Ring of Fire: See Sunday's solar eclipse from Southern hemisphere at Daytona's Embry-Riddle Aeronautical University

Photo of Headline Surfer / Sunday's solar eclipse, captured in this image, in the Southern hemisphere, has been dubbed the "Ring of Fire."
 
"By HENRY FREDERICK
Headline Surfer

DAYTONA BEACH, Fla. -- Dr. Terry Oswalt, an astronomer and chair of the Department of Physical Sciences at Embry-Riddle Aeronautical University had some thoughts on the annular solar eclipse that happened in the Southern Hemisphere over the weekend.

“Sunday’s solar eclipse created a dramatic “ring of fire”–an annular eclipse–as the Moon slipped into position in front of the Sun,” Oswalt said. “Bright rays of sunlight flashed through valleys at the edge of the Moon and glimpses of the pink upper atmosphere, called the chromosphere, may have been seen in some locations.” 

Here in Daytona Beach, folks could not see the “ring of fire,” as the eclipse crossed parts of southern Chile, Argentina and the South Atlantic (where mid-eclipse occurred at about 10:54 a.m. EST). It ended around sunset in South Africa. 

“But be patient,” Oswalt said. “On Monday, Aug. 21, the Moon’s shadow will pass across the U.S. from northwest through the southeast and the eclipse of the Sun will be total.”

“Sunday’s solar eclipse created a dramatic “ring of fire”–an annular eclipse–as the Moon slipped into position in front of the Sun,” said Dr. Terry Oswalt, an astronomer and chair of the Department of Physical Sciences at Embry-Riddle Aeronautical University, shown here.  “Bright rays of sunlight flashed through valleys at the edge of the Moon and glimpses of the pink upper atmosphere, called the chromosphere, may have been seen in some  locations.” 

Here in Daytona Beach, folks could not see the “ring of fire,” as the eclipse crossed parts of southern Chile, Argentina and the South Atlantic (where mid-eclipse occurred at about 10:54 a.m. EST). It ended around sunset in South Africa.  “But be patient,” Oswalt said. “On Monday, Aug. 21, the Moon’s shadow will pass across the U.S. from northwest through the southeast and the eclipse of the Sun will be total.”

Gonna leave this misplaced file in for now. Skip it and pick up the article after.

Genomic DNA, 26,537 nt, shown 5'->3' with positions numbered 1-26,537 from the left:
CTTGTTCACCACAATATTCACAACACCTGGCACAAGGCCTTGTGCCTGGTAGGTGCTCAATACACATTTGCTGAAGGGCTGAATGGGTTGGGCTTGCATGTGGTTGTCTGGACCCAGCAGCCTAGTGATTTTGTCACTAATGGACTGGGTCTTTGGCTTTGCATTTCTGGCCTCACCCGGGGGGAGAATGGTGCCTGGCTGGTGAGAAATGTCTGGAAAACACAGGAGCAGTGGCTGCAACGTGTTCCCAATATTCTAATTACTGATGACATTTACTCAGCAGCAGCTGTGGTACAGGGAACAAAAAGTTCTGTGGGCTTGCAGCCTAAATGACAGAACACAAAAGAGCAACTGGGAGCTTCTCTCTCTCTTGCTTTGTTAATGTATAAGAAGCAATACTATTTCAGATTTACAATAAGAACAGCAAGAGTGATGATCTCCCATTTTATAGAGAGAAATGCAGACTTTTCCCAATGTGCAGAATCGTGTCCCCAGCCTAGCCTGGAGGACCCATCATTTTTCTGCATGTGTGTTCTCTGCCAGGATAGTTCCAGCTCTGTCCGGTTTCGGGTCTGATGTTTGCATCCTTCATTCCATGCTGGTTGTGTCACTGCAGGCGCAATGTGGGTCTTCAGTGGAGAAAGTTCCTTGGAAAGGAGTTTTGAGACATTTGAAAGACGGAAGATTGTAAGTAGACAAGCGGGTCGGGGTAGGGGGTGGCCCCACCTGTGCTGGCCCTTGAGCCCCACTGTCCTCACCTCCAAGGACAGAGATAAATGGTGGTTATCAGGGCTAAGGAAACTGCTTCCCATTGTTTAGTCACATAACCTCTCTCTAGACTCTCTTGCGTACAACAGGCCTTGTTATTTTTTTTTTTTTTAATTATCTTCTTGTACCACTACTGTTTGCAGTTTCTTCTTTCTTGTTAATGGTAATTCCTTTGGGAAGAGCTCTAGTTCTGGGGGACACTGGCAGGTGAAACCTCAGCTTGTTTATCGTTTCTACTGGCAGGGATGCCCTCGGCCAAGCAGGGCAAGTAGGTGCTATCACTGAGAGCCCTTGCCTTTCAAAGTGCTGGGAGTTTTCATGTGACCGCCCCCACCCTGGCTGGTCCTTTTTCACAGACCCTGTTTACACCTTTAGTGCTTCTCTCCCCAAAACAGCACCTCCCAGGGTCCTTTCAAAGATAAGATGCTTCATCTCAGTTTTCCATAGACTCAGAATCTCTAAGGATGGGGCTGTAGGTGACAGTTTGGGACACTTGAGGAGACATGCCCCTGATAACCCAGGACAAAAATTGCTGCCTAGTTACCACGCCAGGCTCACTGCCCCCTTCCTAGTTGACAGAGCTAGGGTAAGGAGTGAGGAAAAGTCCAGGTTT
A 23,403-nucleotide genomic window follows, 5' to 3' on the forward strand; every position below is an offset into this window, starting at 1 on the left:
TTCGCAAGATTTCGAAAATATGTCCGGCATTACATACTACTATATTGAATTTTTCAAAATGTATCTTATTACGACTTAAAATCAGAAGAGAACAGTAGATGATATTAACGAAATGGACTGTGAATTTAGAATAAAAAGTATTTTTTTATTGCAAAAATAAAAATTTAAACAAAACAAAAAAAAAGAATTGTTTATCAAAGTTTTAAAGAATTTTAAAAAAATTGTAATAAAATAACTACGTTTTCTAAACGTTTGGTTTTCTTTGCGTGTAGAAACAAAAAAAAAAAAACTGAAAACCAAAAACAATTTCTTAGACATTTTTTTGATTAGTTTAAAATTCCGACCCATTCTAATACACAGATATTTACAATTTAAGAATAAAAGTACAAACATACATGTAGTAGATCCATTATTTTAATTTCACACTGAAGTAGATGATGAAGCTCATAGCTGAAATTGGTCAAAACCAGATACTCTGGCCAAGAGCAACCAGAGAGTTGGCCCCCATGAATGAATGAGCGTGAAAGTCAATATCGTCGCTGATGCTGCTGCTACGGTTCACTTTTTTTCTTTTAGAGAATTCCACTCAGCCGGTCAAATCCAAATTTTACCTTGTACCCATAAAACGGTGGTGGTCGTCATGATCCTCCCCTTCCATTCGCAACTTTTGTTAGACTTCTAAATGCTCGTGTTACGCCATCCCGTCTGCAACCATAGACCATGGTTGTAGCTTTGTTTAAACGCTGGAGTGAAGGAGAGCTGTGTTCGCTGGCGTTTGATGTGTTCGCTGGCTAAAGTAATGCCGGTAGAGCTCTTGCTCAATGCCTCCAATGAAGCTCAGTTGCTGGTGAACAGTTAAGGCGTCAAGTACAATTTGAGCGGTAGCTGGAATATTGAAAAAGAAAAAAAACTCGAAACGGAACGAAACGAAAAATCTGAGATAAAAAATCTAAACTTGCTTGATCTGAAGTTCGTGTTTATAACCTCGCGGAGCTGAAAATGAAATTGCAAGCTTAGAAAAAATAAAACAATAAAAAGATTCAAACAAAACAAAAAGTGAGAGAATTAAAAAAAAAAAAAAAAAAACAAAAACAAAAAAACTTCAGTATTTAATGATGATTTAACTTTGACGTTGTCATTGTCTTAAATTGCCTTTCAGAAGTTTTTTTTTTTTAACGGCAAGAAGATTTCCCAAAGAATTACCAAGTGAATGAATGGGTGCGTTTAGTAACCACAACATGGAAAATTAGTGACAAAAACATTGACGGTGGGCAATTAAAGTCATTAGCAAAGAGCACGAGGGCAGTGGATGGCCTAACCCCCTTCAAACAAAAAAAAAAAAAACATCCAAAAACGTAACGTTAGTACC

If you want to learn more about solar eclipses and would like a chance to look through Embry-Riddle’s powerful 1-meter (40-inch) telescope, join the Amateur Astronomy Club and Embry-Riddle Observatories for their Astronomy Lecture and Observatory Open House, and you can Watch Sunday’s annular eclipse at: https://phys.org/news/2017-02-stargazers-moon-eclipses-sun.html, 7 p.m. Friday, Friday, March 3, Embry-Riddle Astronomy Lecture & Observatory Open House.

“Detecting Colliding Black Holes” with Dr. Gabriela González, 7 p.m. – Willie Miller Instructional Center, Lemerand Auditorium:
The Fred Elston Memorial Lecture Series welcomes Dr. Gabriela González, an experimental physicist and professor of physics and astronomy at LSU and leader of the LIGO Scientific Collaboration. LIGO stands for Laser Interferometer Gravitational Wave Observatory, consisting of two detectors located in Louisiana and Washington.

The LSC is a group of more than 1,000 scientists worldwide (including a group at the Embry–Riddle Prescott (Ariz.) Campus. Their successful detection of a wave created by two colliding black holes, more than 1.3 billion light years away, has been hailed across the scientific community as a historical turning point as significant and game–changing as the moment Galileo first pointed his telescope to the sky. 

Gravitational Waves are ripples in the fabric of space and time caused by violent events in the distant universe, including the collision of black holes and supernova explosions. It’s been said that Galileo gave humankind the eyes with which to see the universe. The scientists and engineers involved with LIGO have now given us the ears.

“We can now hear the universe talking to us,” said González. This Fred Elston Memorial Lecture on Gravitation is presented by the Physical Sciences Department and College of Arts & Sciences, Embry–Riddle Observatory’s Open House, 8 p.m. – College of Arts & Sciences Building. 

The observatory is home to the largest university–based research telescope in Florida, the 1–meter (40–inch) Ritchey–Chrétien reflecting telescope, plus six rooftop–observing stations for smaller telescopes. Everyone is welcome to come view the panorama of the night sky. Hosted by the Embry–Riddle Amateur Astronomy Club and the Embry–Riddle Observatory, the Astronomy Lecture and Open House events are free and open to the public.

For more information, please call call 386-226–6010.

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Henry Frederick is publisher of Headline Surfer®, the award-winning 24/7 internet news outlet in Daytona Beach, Florida, via HeadlineSurfer.com. Specializing in breaking news & investigative reporting, Frederick is among the Sunshine State's most experienced reporters with dozens of journalism-industry awards.

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